|One of the birch-tar lumps from Königsaue (from Koller, Baumer and Mania 2001).|
However, I was struck by an interesting datum in the 2001 article by Koller, Baumer and Mania in the Journal of European Archaeology titled 'High-Tech in the Middle Palaeolithic: Neandertal-Manufactured Pitch Identified.' It's hard to figure out why they bothered to date the birch tar if it was presumed to be from a Middle Palaeolithic context. According to them,
To ascertain whether these pieces were indeed prehistoric remains, direct AMS radio-carbon dating ... was applied to both pieces ... . The [lab] attributed 43,800 BP to the older sample Königsaue A (OxA-7124) and 48,400 BP to the younger sample Königsaue B (OxA-7125). However, these dates are in contradiction to the assigned geological age of 80,000 years or more. But since the C-14 concentrations after 14 half-lives are too small, both resin finds must be considered outside the reasonable range of application for C-14 dating, and the AMS dates may merely be accepted as a minimum value [emphasis added].I'm a little bemused by this reasoning, and by the absence of a statement of the error associated with these dates. It's quite possible they overlapped, in which case it makes no difference which was uppermost in the Königsaue sequence. Crucial to the question is the knowledge that the dated samples were recovered in the context of a lignite quarry. Lignite is a carboniferous material that is somewhere between peat and coal. It is mined as a low-grade fuel for power plants. It was formed in the Tertiary period, much later than the true coals. Yet, its age is still such that one would be tempted to call it 'old carbon.' As every undergraduate archaeology student knows, the proximity of archaeological materials to deposits of old carbon have been the subject of protracted debates about the age of, for example, Meadowcroft Rockshelter, the putative late glacial-aged Paleo-Indian site in Pennsylvania.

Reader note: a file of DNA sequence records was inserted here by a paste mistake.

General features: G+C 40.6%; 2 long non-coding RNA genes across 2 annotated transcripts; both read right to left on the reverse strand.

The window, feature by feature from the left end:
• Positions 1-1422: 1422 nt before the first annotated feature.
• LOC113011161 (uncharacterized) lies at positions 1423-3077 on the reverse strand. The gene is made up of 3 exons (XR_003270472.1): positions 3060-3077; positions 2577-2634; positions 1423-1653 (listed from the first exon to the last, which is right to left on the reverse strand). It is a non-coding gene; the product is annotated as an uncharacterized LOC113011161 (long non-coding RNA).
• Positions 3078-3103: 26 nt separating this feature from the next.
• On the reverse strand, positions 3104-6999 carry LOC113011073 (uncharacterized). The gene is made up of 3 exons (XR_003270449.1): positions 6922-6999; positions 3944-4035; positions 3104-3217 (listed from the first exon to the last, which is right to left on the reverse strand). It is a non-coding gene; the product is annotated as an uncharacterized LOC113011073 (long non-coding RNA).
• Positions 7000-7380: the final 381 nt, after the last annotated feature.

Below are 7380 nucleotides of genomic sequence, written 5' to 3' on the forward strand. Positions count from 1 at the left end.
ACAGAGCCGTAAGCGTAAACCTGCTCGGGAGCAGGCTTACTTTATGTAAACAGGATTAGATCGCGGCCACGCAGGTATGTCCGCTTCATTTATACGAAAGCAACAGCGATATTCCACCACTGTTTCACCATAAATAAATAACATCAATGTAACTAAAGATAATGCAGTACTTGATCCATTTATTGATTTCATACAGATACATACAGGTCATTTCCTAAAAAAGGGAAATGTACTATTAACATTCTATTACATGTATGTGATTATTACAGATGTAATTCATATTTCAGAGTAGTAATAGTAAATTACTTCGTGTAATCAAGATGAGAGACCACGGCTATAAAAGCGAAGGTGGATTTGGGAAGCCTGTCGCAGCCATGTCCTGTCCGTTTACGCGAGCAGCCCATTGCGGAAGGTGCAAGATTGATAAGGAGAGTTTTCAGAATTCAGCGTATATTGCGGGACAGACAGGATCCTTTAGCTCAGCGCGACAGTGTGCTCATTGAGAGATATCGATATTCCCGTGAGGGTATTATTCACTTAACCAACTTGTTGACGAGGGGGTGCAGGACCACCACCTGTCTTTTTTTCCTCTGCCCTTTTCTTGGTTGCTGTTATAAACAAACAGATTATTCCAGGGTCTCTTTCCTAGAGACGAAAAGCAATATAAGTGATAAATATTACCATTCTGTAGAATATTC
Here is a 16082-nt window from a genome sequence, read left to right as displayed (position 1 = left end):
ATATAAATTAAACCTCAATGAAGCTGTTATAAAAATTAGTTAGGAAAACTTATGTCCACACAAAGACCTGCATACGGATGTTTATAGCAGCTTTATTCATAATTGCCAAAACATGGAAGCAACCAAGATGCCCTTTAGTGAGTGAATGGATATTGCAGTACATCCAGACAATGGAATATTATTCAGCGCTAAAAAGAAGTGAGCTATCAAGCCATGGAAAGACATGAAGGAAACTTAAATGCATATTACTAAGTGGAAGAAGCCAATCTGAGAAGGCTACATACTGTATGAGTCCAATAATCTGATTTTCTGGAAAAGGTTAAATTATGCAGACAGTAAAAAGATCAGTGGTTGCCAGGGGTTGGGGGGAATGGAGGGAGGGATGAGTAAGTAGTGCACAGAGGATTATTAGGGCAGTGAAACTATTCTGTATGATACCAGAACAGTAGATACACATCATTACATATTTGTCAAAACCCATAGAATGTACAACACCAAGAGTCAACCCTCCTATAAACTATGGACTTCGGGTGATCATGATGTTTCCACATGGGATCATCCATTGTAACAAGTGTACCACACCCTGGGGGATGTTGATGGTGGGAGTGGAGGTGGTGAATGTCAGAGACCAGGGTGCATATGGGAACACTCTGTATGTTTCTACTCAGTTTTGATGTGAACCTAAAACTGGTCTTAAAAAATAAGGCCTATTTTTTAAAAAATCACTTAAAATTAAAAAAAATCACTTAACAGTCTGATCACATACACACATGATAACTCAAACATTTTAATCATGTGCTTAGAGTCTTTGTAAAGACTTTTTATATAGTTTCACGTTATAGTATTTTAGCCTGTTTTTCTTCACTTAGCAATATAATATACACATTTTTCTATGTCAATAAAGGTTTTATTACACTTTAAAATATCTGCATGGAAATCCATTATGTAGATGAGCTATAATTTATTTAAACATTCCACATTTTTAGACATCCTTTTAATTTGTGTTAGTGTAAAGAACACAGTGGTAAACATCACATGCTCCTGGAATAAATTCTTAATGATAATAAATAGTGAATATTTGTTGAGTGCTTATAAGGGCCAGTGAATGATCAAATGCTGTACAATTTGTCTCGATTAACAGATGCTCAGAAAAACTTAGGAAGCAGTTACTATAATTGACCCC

I raise this point because the authors of the Königsaue birch-tar paper are careful to argue that their lumps of birch tar are beyond the range of radiocarbon dating. I'm surprised that they state that 48 kyr is near the theoretical or practical limit of radiocarbon--according to Earl Nelson, one of the developers of the AMS technique, any age up to about 75,000 years is theoretically possible, and 50 kyr is a commonplace result in geology. Regardless, why should we accept the conclusion that these lumps are at least 48 kyr old, and most likley far older? It's well known that a very small amount of old carbon is capable of skewing the scintillation counts on which the radiocarbon technique relies in the direction of 'older.' Thus, it's entirely possible that the samples are much, much younger. Perhaps they're from the Mesolithic or Neolithic, where there is well-documented manufacture of birch tar.
For the time being I'm going to decline to examine further the underpinnings of this claim for birch tar manufacture in the Middle Palaeolithic. While the unequivocal documentation of birch-tar manufacture in the Middle Palaeolithic would indeed be an extraordinary finding, I'm satisfied that the other presumed evidence for hafting in the MP is so tenuous as to obviate a more strenuous examination of the Königsaue claim.
Touchstone Thursday tomorrow. See you then!